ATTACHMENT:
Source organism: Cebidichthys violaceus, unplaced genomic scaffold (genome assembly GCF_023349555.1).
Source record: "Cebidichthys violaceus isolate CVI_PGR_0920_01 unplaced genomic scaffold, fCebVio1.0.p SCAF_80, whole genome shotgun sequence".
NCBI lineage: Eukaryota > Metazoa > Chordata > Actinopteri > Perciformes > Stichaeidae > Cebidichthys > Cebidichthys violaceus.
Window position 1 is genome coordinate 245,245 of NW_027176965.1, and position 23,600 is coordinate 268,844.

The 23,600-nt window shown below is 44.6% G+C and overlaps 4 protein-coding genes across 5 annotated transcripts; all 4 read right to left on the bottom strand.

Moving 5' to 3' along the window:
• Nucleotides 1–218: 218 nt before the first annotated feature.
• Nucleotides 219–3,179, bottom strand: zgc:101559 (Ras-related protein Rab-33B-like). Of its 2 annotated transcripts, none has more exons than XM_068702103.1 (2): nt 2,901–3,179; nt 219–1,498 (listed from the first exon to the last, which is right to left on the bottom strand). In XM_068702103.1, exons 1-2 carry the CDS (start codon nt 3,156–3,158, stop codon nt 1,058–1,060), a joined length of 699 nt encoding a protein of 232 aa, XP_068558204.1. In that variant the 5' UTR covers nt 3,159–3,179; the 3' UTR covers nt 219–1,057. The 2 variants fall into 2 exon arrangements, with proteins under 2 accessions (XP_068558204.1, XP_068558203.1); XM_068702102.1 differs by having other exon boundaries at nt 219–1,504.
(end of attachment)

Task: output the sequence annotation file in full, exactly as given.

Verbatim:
Source organism: Cebidichthys violaceus, unplaced genomic scaffold (genome assembly GCF_023349555.1).
Source record: "Cebidichthys violaceus isolate CVI_PGR_0920_01 unplaced genomic scaffold, fCebVio1.0.p SCAF_80, whole genome shotgun sequence".
NCBI lineage: Eukaryota > Metazoa > Chordata > Actinopteri > Perciformes > Stichaeidae > Cebidichthys > Cebidichthys violaceus.
Window position 1 is genome coordinate 245,245 of NW_027176965.1, and position 23,600 is coordinate 268,844.

The 23,600-nt window shown below is 44.6% G+C and overlaps 4 protein-coding genes across 5 annotated transcripts; all 4 read right to left on the bottom strand.

Moving 5' to 3' along the window:
• Nucleotides 1–218: 218 nt before the first annotated feature.
• Nucleotides 219–3,179, bottom strand: zgc:101559 (Ras-related protein Rab-33B-like). Of its 2 annotated transcripts, none has more exons than XM_068702103.1 (2): nt 2,901–3,179; nt 219–1,498 (listed from the first exon to the last, which is right to left on the bottom strand). In XM_068702103.1, exons 1-2 carry the CDS (start codon nt 3,156–3,158, stop codon nt 1,058–1,060), a joined length of 699 nt encoding a protein of 232 aa, XP_068558204.1. In that variant the 5' UTR covers nt 3,159–3,179; the 3' UTR covers nt 219–1,057. The 2 variants fall into 2 exon arrangements, with proteins under 2 accessions (XP_068558204.1, XP_068558203.1); XM_068702102.1 differs by having other exon boundaries at nt 219–1,504.